Empathy and Compassion

January 14, 2024
Photo by Dimitar Dimitrov/Pexels.com

Recognize the difference between empathy and compassion.

The latter is a feeling we don’t need to ration,

unlike empathy for the supporters of Hamas,

who’re victims whose collateral damage, alas,

is transformed by these terrorists to a weapon

that diverts sympathy for Israel to them, side-steppin’

the fact that pain that Gazan victims suffer was initiated

by Hamas leaders who most violently vitiated

a peace with Israel that for them was problematic,

since it was not with sympathy towards them symptomatic.


Pragmatically and accurately they predicted

that all harm that they’d hatefully inflicted

on Israel would generate retaliation which would lead

to empathy for collateral victims Israel caused to bleed.

Weaponized by Hamas, this empathy has been

the ace in their hell hole, fanatically by them foreseen.


In “That Numbness You’re Feeling? There’s a Word for It,” NYT, 1/1/24, Adam Grant writes:

In mid-October, a few days after the attack on Israel, a friend sent me a text from a rabbi. She said she couldn’t look away from the horror on the news but felt completely numb. She was struggling to feel even the tiniest bit useful: “What can I even do?”

Many people are feeling similarly defeated, and many others are outraged by the political inaction that ensues. A Muslim colleague of mine said she was appalled to see so much indifference to the atrocities and innocent lives lost in Gaza and Israel. How could anyone just go on as if nothing had happened?

A common conclusion is that people just don’t care. But inaction isn’t always caused by apathy. It can also be the product of empathy. More specifically, it can be the result of what psychologists call empathic distress: hurting for others while feeling unable to help.

I felt it intensely this fall, as violence escalated abroad and anger echoed across the United States. Helpless as a teacher, unsure of how to protect my students from hostility and hate. Useless as a psychologist and writer, finding words too empty to offer any hope. Powerless as a parent, searching for ways to reassure my kids that the world is a safe place and most people are good. Soon I found myself avoiding the news altogether and changing the subject when war came up. Understanding how empathy can immobilize us like that is a critical step for helping others — and ourselves.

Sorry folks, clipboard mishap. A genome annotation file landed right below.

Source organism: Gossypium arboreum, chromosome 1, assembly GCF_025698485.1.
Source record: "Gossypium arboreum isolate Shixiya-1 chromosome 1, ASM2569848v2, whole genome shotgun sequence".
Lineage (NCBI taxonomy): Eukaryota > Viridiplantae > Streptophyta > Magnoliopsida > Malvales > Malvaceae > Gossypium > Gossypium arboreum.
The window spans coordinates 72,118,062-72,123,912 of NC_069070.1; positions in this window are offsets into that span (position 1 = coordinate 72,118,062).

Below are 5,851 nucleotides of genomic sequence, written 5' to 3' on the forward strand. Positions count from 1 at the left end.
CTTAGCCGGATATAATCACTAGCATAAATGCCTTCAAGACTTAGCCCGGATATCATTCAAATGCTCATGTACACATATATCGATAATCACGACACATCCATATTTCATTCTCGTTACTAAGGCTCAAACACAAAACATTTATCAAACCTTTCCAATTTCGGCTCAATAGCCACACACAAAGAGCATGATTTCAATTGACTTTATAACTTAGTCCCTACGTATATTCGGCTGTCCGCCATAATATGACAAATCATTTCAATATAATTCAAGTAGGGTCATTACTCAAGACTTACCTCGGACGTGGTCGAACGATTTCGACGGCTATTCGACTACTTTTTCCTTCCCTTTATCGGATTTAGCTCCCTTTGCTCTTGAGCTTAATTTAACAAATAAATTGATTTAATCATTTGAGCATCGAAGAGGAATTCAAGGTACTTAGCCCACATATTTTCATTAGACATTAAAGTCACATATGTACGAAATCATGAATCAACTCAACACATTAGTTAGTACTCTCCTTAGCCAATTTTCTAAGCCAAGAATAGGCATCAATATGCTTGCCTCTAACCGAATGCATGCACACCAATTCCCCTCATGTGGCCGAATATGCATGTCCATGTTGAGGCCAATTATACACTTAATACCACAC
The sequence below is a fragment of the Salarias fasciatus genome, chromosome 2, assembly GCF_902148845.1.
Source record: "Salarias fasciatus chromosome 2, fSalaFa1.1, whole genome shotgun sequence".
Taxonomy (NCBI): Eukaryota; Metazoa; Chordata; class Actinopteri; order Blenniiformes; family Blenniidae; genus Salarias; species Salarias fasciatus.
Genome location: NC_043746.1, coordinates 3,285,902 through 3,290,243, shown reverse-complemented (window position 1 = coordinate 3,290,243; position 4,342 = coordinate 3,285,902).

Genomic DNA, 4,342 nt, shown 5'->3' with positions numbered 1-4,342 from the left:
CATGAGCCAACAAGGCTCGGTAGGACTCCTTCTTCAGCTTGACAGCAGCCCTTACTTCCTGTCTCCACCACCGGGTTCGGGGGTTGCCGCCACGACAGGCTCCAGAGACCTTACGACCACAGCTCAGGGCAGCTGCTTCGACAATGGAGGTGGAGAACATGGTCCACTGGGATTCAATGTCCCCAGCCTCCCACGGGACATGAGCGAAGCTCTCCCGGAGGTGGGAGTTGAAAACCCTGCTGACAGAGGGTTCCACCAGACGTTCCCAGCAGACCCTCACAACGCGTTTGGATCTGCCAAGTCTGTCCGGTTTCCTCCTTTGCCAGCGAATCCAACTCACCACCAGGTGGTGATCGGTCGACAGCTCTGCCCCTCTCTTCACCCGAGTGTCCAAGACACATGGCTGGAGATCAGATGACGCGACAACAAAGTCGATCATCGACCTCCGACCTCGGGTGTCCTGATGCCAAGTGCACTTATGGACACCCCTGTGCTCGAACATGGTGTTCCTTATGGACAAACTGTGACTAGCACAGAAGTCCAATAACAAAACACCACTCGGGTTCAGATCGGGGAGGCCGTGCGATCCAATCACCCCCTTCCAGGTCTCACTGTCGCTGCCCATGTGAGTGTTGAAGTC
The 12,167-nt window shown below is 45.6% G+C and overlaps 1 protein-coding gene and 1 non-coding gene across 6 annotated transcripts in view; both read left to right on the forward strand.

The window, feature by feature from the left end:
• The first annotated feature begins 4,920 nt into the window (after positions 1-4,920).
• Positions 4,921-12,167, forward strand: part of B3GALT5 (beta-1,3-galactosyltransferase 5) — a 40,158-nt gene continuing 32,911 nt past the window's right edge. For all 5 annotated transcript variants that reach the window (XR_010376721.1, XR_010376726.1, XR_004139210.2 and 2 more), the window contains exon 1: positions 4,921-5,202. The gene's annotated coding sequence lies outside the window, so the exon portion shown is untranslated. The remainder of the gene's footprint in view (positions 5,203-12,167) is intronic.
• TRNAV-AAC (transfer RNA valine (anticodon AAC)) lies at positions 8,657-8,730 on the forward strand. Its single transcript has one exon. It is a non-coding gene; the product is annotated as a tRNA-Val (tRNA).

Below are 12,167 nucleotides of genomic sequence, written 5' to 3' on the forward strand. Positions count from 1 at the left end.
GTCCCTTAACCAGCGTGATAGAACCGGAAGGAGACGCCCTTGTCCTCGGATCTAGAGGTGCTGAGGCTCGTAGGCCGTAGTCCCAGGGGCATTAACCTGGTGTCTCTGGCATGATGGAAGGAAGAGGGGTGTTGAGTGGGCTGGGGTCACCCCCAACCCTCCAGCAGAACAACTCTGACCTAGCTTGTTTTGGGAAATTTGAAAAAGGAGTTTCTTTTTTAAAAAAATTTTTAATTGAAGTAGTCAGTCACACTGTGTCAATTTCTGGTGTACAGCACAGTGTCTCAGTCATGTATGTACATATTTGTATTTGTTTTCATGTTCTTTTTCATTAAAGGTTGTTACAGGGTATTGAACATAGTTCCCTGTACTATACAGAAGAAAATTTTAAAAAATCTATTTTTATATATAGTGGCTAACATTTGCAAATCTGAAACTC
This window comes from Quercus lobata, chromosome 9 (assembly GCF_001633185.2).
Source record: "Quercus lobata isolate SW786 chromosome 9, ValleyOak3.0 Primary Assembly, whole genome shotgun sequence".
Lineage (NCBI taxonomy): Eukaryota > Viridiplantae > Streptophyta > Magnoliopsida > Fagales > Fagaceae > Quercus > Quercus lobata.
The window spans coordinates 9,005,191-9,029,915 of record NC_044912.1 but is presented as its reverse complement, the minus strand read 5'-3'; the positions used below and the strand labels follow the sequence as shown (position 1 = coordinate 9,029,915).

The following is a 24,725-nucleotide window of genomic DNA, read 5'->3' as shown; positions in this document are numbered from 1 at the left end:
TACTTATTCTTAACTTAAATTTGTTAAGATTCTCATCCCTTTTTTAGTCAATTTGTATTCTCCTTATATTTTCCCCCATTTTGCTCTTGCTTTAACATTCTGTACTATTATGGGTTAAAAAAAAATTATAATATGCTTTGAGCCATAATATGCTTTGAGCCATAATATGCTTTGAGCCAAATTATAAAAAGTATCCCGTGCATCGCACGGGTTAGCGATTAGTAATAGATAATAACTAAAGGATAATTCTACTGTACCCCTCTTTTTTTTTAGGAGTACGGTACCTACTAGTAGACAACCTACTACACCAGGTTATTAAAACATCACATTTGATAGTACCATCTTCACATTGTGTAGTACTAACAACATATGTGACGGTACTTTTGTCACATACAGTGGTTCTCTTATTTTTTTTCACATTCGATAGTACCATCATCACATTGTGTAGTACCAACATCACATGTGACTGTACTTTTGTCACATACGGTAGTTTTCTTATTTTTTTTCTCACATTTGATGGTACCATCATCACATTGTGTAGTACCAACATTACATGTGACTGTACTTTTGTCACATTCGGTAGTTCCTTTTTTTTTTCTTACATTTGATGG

Empathic distress explains why many people have checked out in the wake of these tragedies. The small gestures they could make seem like an exercise in futility. Giving to charity feels like a drop in the ocean. Posting on social media is poking a hornet’s nest. Having concluded that nothing they do will make a difference, they start to become indifferent.

The symptoms of empathic distress were originally diagnosed in health care, with nurses and doctors who appeared to become insensitive to the pain of their patients. Early researchers labeled it compassion fatigue and described it as the cost of caring. The theory was that seeing so much suffering is a form of vicarious trauma that depletes us until we no longer have enough energy to care.

But when two neuroscientists, Olga Klimecki and Tania Singer, reviewed the evidence, they discovered that “compassion fatigue” is a misnomer. Caring itself is not costly. What drains people is not merely witnessing others’ pain but feeling incapable of alleviating it. In times of sustained anguish, empathy is a recipe for more distress, and in some cases even depression. What we need instead is compassion.

Although they’re often used interchangeably, empathy and compassion aren’t the same. Empathy absorbs others’ emotions as your own: “I’m hurting for you.” Compassion focuses your action on their emotions: “I see that you’re hurting, and I’m here for you.”

That’s a big difference. “Empathy is biased,” the psychologist Paul Bloom writes. It’s something we usually reserve for our own group, and in that sense, it can even be “a powerful force for war and atrocity.”

Gershon Hepner is a poet who has written over 25,000 poems on subjects ranging from music to literature, politics to Torah. He grew up in England and moved to Los Angeles in 1976. Using his varied interests and experiences, he has authored dozens of papers in medical and academic journals, and authored “Legal Friction: Law, Narrative, and Identity Politics in Biblical Israel.” He can be reached at gershonhepner@gmail.com.

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